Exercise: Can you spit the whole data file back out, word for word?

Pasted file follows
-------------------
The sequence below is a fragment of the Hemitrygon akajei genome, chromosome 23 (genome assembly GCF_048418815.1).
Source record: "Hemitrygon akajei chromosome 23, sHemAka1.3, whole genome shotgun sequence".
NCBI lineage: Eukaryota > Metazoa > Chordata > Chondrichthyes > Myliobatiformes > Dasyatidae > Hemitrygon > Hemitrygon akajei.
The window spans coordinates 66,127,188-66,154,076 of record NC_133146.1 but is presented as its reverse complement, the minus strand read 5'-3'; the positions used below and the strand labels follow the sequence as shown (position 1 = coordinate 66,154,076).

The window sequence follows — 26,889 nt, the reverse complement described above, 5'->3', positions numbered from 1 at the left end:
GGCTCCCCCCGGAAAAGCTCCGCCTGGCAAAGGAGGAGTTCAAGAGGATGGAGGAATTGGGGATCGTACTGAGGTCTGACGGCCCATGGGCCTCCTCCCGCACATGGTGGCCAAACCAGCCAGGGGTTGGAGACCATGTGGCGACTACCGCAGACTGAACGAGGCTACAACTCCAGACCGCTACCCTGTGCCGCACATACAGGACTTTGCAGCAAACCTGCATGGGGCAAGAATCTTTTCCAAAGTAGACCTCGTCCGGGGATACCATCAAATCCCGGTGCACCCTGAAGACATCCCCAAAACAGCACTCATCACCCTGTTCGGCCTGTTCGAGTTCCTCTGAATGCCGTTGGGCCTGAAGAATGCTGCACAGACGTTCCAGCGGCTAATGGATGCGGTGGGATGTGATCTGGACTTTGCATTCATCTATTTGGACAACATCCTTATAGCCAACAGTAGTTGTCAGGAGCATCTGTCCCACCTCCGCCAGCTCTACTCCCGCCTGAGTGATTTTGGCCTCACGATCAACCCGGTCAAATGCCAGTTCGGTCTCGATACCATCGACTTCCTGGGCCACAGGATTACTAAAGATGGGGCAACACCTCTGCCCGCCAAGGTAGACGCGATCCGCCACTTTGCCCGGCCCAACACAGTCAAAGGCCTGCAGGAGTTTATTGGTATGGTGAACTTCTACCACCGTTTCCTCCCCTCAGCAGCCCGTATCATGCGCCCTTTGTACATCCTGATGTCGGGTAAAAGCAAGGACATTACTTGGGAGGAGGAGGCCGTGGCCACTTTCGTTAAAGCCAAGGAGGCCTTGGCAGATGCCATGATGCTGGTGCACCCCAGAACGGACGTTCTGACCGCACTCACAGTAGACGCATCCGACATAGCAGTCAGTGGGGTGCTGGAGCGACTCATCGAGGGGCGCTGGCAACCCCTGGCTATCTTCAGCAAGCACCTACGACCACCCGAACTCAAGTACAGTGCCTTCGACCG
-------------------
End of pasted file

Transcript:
The sequence below is a fragment of the Hemitrygon akajei genome, chromosome 23 (genome assembly GCF_048418815.1).
Source record: "Hemitrygon akajei chromosome 23, sHemAka1.3, whole genome shotgun sequence".
NCBI lineage: Eukaryota > Metazoa > Chordata > Chondrichthyes > Myliobatiformes > Dasyatidae > Hemitrygon > Hemitrygon akajei.
The window spans coordinates 66,127,188-66,154,076 of record NC_133146.1 but is presented as its reverse complement, the minus strand read 5'-3'; the positions used below and the strand labels follow the sequence as shown (position 1 = coordinate 66,154,076).

The window sequence follows — 26,889 nt, the reverse complement described above, 5'->3', positions numbered from 1 at the left end:
GGCTCCCCCCGGAAAAGCTCCGCCTGGCAAAGGAGGAGTTCAAGAGGATGGAGGAATTGGGGATCGTACTGAGGTCTGACGGCCCATGGGCCTCCTCCCGCACATGGTGGCCAAACCAGCCAGGGGTTGGAGACCATGTGGCGACTACCGCAGACTGAACGAGGCTACAACTCCAGACCGCTACCCTGTGCCGCACATACAGGACTTTGCAGCAAACCTGCATGGGGCAAGAATCTTTTCCAAAGTAGACCTCGTCCGGGGATACCATCAAATCCCGGTGCACCCTGAAGACATCCCCAAAACAGCACTCATCACCCTGTTCGGCCTGTTCGAGTTCCTCTGAATGCCGTTGGGCCTGAAGAATGCTGCACAGACGTTCCAGCGGCTAATGGATGCGGTGGGATGTGATCTGGACTTTGCATTCATCTATTTGGACAACATCCTTATAGCCAACAGTAGTTGTCAGGAGCATCTGTCCCACCTCCGCCAGCTCTACTCCCGCCTGAGTGATTTTGGCCTCACGATCAACCCGGTCAAATGCCAGTTCGGTCTCGATACCATCGACTTCCTGGGCCACAGGATTACTAAAGATGGGGCAACACCTCTGCCCGCCAAGGTAGACGCGATCCGCCACTTTGCCCGGCCCAACACAGTCAAAGGCCTGCAGGAGTTTATTGGTATGGTGAACTTCTACCACCGTTTCCTCCCCTCAGCAGCCCGTATCATGCGCCCTTTGTACATCCTGATGTCGGGTAAAAGCAAGGACATTACTTGGGAGGAGGAGGCCGTGGCCACTTTCGTTAAAGCCAAGGAGGCCTTGGCAGATGCCATGATGCTGGTGCACCCCAGAACGGACGTTCTGACCGCACTCACAGTAGACGCATCCGACATAGCAGTCAGTGGGGTGCTGGAGCGACTCATCGAGGGGCGCTGGCAACCCCTGGCTATCTTCAGCAAGCACCTACGACCACCCGAACTCAAGTACAGTGCCTTCGACCG